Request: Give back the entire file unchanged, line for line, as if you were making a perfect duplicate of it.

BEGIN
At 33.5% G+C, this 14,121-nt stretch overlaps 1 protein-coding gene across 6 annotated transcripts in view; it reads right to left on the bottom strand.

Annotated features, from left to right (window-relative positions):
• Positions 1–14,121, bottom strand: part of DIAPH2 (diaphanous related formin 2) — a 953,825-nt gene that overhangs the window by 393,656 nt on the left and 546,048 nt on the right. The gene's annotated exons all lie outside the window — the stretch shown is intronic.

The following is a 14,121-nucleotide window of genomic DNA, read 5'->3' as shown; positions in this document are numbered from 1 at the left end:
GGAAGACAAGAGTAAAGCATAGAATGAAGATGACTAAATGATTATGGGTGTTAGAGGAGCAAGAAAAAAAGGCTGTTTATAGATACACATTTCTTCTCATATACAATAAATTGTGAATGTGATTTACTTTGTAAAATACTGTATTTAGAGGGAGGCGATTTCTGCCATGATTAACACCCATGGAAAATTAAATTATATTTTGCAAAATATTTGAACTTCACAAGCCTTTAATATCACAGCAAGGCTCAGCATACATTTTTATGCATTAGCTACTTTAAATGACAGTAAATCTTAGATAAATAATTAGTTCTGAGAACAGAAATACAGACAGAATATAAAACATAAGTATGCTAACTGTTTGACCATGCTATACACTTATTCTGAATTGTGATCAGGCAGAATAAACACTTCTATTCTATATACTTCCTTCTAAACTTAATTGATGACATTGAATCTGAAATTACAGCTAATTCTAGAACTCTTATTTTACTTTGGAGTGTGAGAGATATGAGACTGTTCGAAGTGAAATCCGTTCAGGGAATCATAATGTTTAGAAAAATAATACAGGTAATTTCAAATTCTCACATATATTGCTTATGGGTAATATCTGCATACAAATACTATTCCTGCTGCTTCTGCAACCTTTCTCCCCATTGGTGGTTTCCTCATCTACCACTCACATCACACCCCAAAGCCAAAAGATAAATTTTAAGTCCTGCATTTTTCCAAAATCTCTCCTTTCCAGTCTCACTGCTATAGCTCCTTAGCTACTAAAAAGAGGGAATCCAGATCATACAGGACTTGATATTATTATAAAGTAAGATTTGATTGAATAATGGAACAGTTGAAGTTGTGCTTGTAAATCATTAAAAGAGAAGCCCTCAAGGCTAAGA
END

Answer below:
At 33.5% G+C, this 14,121-nt stretch overlaps 1 protein-coding gene across 6 annotated transcripts in view; it reads right to left on the bottom strand.

Annotated features, from left to right (window-relative positions):
• Positions 1–14,121, bottom strand: part of DIAPH2 (diaphanous related formin 2) — a 953,825-nt gene that overhangs the window by 393,656 nt on the left and 546,048 nt on the right. The gene's annotated exons all lie outside the window — the stretch shown is intronic.

The following is a 14,121-nucleotide window of genomic DNA, read 5'->3' as shown; positions in this document are numbered from 1 at the left end:
GGAAGACAAGAGTAAAGCATAGAATGAAGATGACTAAATGATTATGGGTGTTAGAGGAGCAAGAAAAAAAGGCTGTTTATAGATACACATTTCTTCTCATATACAATAAATTGTGAATGTGATTTACTTTGTAAAATACTGTATTTAGAGGGAGGCGATTTCTGCCATGATTAACACCCATGGAAAATTAAATTATATTTTGCAAAATATTTGAACTTCACAAGCCTTTAATATCACAGCAAGGCTCAGCATACATTTTTATGCATTAGCTACTTTAAATGACAGTAAATCTTAGATAAATAATTAGTTCTGAGAACAGAAATACAGACAGAATATAAAACATAAGTATGCTAACTGTTTGACCATGCTATACACTTATTCTGAATTGTGATCAGGCAGAATAAACACTTCTATTCTATATACTTCCTTCTAAACTTAATTGATGACATTGAATCTGAAATTACAGCTAATTCTAGAACTCTTATTTTACTTTGGAGTGTGAGAGATATGAGACTGTTCGAAGTGAAATCCGTTCAGGGAATCATAATGTTTAGAAAAATAATACAGGTAATTTCAAATTCTCACATATATTGCTTATGGGTAATATCTGCATACAAATACTATTCCTGCTGCTTCTGCAACCTTTCTCCCCATTGGTGGTTTCCTCATCTACCACTCACATCACACCCCAAAGCCAAAAGATAAATTTTAAGTCCTGCATTTTTCCAAAATCTCTCCTTTCCAGTCTCACTGCTATAGCTCCTTAGCTACTAAAAAGAGGGAATCCAGATCATACAGGACTTGATATTATTATAAAGTAAGATTTGATTGAATAATGGAACAGTTGAAGTTGTGCTTGTAAATCATTAAAAGAGAAGCCCTCAAGGCTAAGA